Although in theory the judicial system was independent and guaranteed at least minimal operating financial support, in practice this was far from the case. The system had been hampered by scarce resources, a tradition of executive manipulation, and inadequate protection of officials in the face of threats from insurgents and drug traffickers. Even without the existence of guerrilla movements, the system was inadequately staffed to deal with the number of cases from criminal violations. It was not uncommon for detainees to spend several years in prison awaiting a hearing. In addition, in the emergency zones, where guerrillas were operating, security forces have had virtual carte blanche in the areas of interrogation and detention, and suspects often have been held incommunicado. Imprisoned suspects awaiting trial have subsisted in medieval conditions. In 1990 the Ministry of Justice recorded 60 deaths from starvation and a backlog over several years of 50,000 unheard cases.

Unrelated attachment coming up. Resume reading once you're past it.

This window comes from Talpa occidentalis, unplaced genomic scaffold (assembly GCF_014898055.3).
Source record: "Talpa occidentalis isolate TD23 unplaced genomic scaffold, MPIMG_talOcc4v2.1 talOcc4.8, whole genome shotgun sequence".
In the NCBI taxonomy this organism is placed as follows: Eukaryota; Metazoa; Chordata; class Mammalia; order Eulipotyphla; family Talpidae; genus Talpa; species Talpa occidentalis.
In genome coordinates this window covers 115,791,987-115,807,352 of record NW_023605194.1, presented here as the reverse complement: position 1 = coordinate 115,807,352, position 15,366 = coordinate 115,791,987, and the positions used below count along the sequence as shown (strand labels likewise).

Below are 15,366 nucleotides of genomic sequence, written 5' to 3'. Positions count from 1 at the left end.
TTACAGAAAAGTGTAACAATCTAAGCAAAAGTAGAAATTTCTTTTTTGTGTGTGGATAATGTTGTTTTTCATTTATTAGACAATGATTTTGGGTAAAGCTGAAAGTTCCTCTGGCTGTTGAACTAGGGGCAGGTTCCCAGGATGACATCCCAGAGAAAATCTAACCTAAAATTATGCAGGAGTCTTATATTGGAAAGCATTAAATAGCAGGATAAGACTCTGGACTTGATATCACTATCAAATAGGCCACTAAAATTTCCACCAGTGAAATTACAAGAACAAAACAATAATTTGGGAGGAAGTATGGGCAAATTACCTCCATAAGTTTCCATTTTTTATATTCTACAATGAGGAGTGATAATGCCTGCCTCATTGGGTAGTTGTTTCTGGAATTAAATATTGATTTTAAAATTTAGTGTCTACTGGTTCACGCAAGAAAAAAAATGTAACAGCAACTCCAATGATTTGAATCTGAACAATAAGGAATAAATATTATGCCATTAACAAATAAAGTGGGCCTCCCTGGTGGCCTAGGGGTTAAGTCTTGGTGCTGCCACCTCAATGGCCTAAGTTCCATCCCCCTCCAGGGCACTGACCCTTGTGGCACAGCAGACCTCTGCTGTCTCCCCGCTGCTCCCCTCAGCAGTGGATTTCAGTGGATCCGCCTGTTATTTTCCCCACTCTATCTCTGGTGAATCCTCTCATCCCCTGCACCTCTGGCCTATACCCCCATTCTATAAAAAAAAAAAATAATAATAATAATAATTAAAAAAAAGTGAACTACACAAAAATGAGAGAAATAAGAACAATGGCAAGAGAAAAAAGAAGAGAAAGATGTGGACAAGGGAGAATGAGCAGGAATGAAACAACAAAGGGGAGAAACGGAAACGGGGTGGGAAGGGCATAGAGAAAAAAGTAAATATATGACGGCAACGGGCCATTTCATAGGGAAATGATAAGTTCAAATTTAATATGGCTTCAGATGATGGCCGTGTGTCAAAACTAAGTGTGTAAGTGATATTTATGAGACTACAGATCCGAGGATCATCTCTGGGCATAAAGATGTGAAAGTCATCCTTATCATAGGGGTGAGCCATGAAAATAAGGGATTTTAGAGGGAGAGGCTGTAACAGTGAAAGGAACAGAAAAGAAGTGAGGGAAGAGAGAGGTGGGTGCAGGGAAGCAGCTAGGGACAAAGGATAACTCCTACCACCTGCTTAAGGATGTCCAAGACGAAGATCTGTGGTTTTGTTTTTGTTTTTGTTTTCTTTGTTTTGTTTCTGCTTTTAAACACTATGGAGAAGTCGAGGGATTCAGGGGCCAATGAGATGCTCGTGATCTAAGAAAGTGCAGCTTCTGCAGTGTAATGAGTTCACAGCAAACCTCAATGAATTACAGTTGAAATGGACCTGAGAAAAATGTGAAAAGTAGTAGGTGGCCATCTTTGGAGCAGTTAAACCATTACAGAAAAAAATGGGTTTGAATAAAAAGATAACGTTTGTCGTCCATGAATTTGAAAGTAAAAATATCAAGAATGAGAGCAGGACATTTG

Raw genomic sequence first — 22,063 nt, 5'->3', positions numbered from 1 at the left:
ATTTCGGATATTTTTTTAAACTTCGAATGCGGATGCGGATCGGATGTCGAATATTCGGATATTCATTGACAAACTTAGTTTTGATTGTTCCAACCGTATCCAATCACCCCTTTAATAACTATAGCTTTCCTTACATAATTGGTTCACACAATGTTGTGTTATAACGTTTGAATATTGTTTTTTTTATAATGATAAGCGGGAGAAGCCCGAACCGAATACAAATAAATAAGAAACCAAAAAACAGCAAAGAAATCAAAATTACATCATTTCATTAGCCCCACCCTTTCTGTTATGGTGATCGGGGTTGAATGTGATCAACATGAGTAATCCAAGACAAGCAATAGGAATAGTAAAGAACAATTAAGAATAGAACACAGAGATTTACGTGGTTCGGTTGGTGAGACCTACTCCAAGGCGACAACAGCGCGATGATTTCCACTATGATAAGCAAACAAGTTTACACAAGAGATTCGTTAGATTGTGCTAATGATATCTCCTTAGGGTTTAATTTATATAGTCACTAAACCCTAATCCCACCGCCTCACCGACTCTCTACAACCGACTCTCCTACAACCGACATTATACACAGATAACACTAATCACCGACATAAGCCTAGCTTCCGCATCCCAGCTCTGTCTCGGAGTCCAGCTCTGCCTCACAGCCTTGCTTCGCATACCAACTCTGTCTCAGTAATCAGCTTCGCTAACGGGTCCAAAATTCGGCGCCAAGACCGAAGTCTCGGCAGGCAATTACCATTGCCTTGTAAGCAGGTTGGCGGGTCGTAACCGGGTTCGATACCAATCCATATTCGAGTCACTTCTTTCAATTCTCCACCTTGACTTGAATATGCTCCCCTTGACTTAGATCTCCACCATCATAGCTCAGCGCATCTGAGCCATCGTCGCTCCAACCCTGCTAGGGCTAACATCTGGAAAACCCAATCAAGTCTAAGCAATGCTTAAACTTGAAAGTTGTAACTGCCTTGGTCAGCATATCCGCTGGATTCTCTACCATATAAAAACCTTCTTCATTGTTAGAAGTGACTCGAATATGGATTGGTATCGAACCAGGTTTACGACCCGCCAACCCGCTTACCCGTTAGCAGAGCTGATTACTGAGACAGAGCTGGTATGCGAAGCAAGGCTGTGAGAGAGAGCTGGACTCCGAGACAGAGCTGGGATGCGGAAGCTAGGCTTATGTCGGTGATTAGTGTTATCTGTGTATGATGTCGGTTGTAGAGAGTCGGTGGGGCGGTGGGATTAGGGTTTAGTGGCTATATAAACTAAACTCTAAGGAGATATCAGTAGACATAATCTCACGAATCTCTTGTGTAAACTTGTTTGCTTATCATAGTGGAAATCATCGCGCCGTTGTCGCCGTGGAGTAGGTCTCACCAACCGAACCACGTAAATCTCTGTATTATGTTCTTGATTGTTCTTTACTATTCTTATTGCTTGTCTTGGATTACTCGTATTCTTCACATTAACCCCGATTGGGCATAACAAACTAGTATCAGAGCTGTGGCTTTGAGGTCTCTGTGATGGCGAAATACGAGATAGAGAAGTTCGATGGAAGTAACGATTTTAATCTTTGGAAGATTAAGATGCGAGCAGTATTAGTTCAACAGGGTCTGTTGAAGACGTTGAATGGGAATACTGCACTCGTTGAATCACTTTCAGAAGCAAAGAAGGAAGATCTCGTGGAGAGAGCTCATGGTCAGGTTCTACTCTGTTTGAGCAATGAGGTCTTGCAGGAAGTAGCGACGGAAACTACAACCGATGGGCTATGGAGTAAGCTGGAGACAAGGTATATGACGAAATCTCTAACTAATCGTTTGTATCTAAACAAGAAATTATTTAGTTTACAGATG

The executive branch traditionally manipulated the judiciary for its own purposes, using its ability to appoint and remove certain judges for its own political ends. For example, when a Superior Court judge ruled that President García's nationalization of Peru's banks was unconstitutional, García merely replaced him with a judge from his party, the American Popular Revolutionary Alliance (Alianza Popular Revolucionaria Americana--APRA), who then ruled in his favor.